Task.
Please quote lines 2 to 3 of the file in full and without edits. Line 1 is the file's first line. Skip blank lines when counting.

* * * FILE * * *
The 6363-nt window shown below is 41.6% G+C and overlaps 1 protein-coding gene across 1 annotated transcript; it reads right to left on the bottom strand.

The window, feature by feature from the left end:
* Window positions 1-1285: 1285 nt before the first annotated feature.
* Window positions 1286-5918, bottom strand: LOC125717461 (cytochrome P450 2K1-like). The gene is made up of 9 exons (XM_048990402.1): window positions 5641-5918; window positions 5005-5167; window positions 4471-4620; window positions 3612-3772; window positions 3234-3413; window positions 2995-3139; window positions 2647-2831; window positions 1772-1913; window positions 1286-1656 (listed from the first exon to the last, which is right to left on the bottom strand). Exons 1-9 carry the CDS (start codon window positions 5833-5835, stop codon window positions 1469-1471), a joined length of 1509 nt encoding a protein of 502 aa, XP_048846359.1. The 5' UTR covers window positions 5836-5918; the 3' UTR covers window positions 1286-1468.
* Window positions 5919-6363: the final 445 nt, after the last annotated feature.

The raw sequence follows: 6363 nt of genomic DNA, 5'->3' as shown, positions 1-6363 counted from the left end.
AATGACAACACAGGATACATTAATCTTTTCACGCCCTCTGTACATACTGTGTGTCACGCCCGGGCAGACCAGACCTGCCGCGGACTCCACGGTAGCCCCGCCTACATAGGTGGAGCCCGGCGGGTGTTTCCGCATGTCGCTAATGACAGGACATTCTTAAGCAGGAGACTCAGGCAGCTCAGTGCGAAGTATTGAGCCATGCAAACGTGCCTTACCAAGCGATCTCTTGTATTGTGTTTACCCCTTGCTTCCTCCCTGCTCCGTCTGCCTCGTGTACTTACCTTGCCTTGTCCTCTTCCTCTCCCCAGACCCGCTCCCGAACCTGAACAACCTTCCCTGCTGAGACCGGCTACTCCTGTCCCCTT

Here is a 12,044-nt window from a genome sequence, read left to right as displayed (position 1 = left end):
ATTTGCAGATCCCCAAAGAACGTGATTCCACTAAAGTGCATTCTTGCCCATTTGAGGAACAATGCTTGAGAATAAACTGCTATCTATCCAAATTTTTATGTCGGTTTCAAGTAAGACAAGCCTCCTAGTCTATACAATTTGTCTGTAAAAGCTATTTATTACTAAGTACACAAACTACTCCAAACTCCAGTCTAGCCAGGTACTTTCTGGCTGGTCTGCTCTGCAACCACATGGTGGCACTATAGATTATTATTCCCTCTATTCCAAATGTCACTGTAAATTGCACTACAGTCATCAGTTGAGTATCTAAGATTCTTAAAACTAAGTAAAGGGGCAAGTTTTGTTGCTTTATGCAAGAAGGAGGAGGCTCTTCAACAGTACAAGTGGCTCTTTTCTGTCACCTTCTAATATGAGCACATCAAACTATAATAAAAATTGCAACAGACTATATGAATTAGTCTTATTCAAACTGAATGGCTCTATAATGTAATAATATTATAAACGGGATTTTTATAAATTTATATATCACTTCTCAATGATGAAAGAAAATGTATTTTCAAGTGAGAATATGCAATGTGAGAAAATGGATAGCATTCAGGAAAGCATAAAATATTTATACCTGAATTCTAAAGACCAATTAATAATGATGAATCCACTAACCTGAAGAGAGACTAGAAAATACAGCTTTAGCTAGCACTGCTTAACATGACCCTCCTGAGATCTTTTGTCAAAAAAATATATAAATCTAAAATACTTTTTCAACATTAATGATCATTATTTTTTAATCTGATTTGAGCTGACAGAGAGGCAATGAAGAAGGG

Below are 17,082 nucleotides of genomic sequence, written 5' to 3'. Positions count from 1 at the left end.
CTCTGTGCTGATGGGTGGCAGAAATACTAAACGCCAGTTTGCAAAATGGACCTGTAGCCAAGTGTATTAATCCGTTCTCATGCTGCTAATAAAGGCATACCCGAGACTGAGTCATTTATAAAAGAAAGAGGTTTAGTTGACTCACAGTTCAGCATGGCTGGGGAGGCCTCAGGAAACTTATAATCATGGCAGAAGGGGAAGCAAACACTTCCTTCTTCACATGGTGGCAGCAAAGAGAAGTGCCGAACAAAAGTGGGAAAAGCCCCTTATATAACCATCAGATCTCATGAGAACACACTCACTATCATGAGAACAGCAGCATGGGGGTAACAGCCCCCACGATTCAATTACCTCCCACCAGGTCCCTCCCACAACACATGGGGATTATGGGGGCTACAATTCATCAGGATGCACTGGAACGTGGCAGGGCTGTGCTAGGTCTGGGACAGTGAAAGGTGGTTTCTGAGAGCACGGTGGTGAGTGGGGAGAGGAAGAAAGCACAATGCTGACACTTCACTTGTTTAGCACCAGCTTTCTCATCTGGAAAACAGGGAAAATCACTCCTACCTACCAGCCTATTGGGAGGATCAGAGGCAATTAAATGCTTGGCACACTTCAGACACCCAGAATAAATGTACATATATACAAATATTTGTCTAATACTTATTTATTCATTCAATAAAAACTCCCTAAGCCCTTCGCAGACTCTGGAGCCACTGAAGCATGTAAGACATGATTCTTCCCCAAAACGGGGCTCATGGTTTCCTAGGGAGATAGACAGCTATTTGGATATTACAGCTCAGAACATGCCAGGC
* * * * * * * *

The window, feature by feature from the left end:
* Window positions 1-1285: 1285 nt before the first annotated feature.